What are awards for? More precisely, what should they be for?
John McWhorter recently argued in The New York Times in favor of a retroactive Pulitzer Prize for Duke Ellington, who was snubbed for the journalism and arts award in 1965. My encyclopedic ignorance about jazz entitles me to have no opinion whatsoever about this attempt at raising an issue.
One sentence in McWhorter’s essay, however, deserves special attention: “We assume that Pulitzers are awarded to work that qualifies as for the ages, that pushes the envelope, that suggests not just cleverness but genius.”
Do we really assume that?
When the Pulitzer board or governing body of other major prizes like the Oscars, Emmys, Tonys and so on decides upon the recipient of an award, what message is it trying to send?
I agree with McWhorter. An award for best whatever of the year should first and foremost go to the best work in that category. A close-second consideration â€” my opinion, obviously â€” should favor work that is transformative, original, different. Judging by lists of previous prize winners, however, some people disagree â€” particularly those who decide the winners of these contests.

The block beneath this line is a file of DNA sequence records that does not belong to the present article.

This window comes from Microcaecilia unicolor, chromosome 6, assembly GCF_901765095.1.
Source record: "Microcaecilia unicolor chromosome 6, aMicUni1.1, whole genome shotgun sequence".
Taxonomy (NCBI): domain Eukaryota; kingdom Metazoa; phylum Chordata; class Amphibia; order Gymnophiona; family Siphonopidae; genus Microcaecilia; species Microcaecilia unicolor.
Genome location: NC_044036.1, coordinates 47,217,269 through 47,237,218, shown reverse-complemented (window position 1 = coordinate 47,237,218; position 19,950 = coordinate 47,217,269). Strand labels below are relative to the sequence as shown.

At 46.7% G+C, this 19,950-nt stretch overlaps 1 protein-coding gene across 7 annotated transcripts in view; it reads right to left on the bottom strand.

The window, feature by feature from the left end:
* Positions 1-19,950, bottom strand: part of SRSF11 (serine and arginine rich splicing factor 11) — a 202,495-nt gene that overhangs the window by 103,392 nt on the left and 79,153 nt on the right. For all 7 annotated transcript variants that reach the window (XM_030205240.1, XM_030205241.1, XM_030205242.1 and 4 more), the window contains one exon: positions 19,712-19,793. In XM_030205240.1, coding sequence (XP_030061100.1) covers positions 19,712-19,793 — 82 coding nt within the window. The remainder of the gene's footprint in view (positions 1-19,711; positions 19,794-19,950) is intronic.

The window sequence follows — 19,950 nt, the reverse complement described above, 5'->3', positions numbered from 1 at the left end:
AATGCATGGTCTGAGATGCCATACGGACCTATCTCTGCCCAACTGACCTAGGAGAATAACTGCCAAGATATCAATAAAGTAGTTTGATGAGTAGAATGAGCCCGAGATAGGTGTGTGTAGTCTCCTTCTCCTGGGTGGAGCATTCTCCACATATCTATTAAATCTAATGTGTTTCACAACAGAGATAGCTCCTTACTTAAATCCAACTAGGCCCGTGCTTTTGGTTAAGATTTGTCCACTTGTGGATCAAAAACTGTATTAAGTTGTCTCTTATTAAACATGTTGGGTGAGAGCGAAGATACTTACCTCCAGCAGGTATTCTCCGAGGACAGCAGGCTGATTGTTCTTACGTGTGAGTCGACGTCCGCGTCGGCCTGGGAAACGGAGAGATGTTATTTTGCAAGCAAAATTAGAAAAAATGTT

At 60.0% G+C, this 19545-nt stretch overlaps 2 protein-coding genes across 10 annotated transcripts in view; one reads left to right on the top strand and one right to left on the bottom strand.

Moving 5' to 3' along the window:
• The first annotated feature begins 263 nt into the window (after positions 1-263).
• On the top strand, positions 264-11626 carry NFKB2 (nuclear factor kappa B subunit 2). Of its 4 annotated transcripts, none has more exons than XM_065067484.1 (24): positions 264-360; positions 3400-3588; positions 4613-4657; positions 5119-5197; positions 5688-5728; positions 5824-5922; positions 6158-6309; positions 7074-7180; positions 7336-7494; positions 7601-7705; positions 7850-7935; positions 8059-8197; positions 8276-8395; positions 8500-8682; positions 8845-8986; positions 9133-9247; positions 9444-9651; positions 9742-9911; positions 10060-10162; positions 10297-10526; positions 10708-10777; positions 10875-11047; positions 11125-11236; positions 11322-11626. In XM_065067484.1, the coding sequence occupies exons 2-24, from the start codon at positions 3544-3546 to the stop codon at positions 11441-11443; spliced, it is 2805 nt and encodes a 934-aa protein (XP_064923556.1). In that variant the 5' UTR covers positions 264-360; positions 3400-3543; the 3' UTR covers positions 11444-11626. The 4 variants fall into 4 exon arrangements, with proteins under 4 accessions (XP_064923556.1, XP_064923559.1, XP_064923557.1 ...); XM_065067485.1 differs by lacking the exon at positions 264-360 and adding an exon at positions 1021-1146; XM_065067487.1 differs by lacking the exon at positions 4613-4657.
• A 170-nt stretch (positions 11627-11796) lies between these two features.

While the media obsesses over awards and prizes handed out to its fellow elites, such competitions are part of life across every social stratum, from elementary-school best-citizen awards to 4-H contests to merit badges to best employee of the month at a fast-food joint to your boss’s annual review.